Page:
During development, cells multiply to grow the animal, and those cells have to organize properly and differentiate into special types to form various structures and tissues. As that happens, cells have to be able to come together and adhere to one another. Reporting in Nature Communications, researchers have now determined how the stickiness of cells enables them to be properly sorted into the right places during development. Cell adhesion, or how tightly they clump together, appears to be controlled in part by a molecule that is thought of as an immune protein.
It's long been observed that when cells start out in early development and have not yet specialized into a certain type, they tend to move in a way that keeps cells with similar fates together. The differential adhesion hypothesis, first proposed in 1964 by Malcolm Steinberg, suggests that cells with similar levels of stickiness stay in contact to keep energy use efficient and low, which helps to maintain thermodynamic stability.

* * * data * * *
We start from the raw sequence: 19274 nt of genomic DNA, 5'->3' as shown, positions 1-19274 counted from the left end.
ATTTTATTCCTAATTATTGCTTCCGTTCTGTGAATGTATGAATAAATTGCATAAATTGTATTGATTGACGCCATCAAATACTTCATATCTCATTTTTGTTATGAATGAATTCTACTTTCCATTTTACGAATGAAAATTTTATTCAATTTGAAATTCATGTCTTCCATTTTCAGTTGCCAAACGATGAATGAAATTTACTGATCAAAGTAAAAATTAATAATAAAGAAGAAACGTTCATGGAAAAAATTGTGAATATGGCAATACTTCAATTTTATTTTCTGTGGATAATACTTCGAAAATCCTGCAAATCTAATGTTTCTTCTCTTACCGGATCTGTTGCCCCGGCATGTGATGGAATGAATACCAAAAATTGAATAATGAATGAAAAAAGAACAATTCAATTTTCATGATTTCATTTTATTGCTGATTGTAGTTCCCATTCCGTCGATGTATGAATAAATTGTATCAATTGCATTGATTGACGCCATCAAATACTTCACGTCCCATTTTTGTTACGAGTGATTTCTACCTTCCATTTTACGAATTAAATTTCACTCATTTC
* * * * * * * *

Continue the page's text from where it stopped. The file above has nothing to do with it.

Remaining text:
"Many other theoretical works have emphasized the importance of differences in cell-to-cell adhesion for separating cell populations and maintaining the boundaries between them, but this had not yet been demonstrated in living animal epithelial tissues," said the study leader Erina Kuranaga of Tohoku University's Laboratory for Histogenetic Dynamics. "Our study showed, for the first time, that cell sorting is regulated by changes in adhesion."
In this study, Kuranaga and her team used fluorescent tags to visualize the expression of a protein called Toll-1, which appears to act like an adhesion molecule. It forms a boundary between compartments of cells with similar fates and helps to correct distortions if the cells within the compartments don't divide at the same rate. Distinct populations of cells in the developing fruit fly cluster together because they will go on to form specific structures, like the epidermis.
Toll-1 proteins are typically known as watchdogs that recognize pathogenic invaders in the body. Now we know they have a role outside the immune system. "Our work improves understanding of the non-immune roles of Toll proteins," said Kuranaga.
The research team is planning to continue their investigation of how various genes in the Toll family are functioning in the fruit fly.